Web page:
Carpenter gets life for ‘heinous crime’

Fred and Mildred Joy House were considered to be “pillars of the community” by their friends and family. (Courtesy photo)

Fred and Mildred Joy House were considered to be “pillars of the community” by their friends and family. (Courtesy photo)

By JB Clark

Daily Journal

FULTON – Jake Carpenter was sentenced to serve two life sentences without chance of parole for the murder of an elderly Fulton couple on Monday, but Circuit Judge Paul Funderburk said he would have sentenced him to death had the law allowed it.

Funderburk said he had never seen “a more senseless, horrendous or heinous crime” nor “a more conceited, arrogant and callous attitude” in a defendant.

The sentencing came in Itawamba County Circuit Court after Funderburk, along with the family of the murder victims, watched an almost-hour long video-statement in which Carpenter, 32, confessed – with little remorse – to the brutal stabbing murders of Mildred Joy and Fred Doyle House, his next-door neighbors.

Earlier in the day, Carpenter had pled guilty to the March 2011 murders.

In the video taken not long after Carpenter was arrested on suspicion of the murders, he told deputies how and why he killed his neighbors.

The video began with Carpenter complaining about his cell and asking for coffee and cigarettes.

Carpenter told investigators: “I just couldn’t be on the streets anymore,” and then after a few more seconds of small talk jumped straight into the confession in the same tone he was talking about cigarettes before.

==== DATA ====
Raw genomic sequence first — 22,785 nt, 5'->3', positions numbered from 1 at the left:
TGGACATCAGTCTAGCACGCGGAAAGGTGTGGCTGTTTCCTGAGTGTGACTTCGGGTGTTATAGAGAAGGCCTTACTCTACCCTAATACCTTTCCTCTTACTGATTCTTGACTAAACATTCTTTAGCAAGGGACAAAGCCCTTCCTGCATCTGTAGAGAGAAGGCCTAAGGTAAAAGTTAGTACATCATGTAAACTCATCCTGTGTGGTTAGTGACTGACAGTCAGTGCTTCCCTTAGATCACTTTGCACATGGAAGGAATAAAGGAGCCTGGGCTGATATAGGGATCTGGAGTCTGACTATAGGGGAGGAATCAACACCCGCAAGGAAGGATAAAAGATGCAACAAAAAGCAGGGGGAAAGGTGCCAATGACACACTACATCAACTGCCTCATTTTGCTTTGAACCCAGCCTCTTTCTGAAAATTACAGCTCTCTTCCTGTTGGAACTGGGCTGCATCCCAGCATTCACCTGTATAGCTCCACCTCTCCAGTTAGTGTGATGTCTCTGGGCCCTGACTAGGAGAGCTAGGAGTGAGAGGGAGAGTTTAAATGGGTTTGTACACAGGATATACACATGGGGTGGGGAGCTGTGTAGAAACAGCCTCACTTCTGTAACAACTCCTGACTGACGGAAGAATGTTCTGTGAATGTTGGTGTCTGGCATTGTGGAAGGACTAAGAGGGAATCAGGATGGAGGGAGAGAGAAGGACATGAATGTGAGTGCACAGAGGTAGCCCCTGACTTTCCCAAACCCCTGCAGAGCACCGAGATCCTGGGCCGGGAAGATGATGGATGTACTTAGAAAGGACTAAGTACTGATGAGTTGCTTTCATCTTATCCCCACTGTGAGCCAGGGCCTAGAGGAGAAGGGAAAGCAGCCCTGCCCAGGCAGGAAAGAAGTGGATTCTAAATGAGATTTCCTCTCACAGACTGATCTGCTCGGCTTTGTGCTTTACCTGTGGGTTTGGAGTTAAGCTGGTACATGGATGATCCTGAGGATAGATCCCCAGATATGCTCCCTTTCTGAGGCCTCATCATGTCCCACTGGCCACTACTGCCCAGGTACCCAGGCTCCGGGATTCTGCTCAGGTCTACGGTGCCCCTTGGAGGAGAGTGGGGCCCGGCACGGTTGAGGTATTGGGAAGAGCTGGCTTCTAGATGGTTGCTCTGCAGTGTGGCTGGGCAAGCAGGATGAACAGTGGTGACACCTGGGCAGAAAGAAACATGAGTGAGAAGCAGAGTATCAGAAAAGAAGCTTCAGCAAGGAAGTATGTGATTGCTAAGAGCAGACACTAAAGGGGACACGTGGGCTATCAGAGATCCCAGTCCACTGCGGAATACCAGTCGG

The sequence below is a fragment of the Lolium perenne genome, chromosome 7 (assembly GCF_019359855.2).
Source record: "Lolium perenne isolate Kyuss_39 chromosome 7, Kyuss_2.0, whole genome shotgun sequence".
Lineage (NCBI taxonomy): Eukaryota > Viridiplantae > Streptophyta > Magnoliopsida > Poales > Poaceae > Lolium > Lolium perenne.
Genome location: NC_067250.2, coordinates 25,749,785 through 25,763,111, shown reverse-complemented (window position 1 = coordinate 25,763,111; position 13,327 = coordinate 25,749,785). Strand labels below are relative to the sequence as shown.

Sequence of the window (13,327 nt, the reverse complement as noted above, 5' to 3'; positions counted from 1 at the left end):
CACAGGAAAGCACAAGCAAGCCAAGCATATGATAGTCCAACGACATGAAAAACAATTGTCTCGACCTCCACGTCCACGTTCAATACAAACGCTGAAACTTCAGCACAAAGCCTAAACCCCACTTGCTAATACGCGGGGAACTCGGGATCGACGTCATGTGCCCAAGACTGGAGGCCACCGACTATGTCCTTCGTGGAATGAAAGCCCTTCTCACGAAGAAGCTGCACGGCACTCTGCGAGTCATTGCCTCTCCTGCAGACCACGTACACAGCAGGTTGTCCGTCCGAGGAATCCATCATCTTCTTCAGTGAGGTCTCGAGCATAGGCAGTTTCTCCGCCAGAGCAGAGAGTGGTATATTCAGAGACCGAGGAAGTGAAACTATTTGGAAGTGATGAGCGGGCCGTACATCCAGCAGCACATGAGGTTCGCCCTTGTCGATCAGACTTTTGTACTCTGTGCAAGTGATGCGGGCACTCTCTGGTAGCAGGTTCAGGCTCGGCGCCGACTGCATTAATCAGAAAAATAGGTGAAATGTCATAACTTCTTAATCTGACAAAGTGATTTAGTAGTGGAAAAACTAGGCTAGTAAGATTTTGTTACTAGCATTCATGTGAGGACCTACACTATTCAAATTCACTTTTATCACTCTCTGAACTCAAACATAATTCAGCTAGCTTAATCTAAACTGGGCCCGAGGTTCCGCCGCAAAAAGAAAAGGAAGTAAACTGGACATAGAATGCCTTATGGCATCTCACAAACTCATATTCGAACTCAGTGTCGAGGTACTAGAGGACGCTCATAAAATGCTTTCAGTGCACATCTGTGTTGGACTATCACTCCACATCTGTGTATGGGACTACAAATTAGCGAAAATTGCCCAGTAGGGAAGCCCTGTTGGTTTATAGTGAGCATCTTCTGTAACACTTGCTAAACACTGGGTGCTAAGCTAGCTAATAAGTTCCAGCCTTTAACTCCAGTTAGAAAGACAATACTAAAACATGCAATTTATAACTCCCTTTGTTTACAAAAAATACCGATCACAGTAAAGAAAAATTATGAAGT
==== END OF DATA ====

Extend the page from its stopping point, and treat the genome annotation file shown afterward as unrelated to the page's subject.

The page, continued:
“What I did – truth – I did it. Both of them. It was wrong and I hate it. At the same time, I had been doing small (things) trying to get attention.”



He told investigators he asked Joy House for a cup of milk before binding her arms and legs, “so I wouldn’t see her flinching,” before choking and then stabbing her to death.

When Fred House returned home, Carpenter asked for his help repairing a lawn mower, which they worked on for some time before House entered his home where Carpenter stabbed him as well.

He went on to say he had been trying to get arrested on petty crimes for some time because he couldn’t handle being outside jail but was never arrested.

He told deputies all the ways he could have gotten away with the crime but confessed that deep down he wanted to get caught.

Family speaks

Before the sentencing, the children of the Houses had an opportunity to address their parents’ killer.

Tom House, the son of the victims, said his parents struggled through many hard times in their lives and believed in hard work and helping others. He said they even reached out a helping hand to Carpenter on numerous occasions.

“If my parents could speak at this moment, their concern would be even for you and they would want you to be where they are,” House said. “As difficult a thing as that might be for you to comprehend, that’s the kind of people they are. All I can say is, may God have mercy on you because I don’t think the state of Mississippi is. We will be thinking of you and your family in that regard.”

John Helmert, attorney for Carpenter, painted his client as the unfortunate product of a flawed system, first going to the Oakley Training School at the age of 15 after his mom sent him to youth court for skipping school.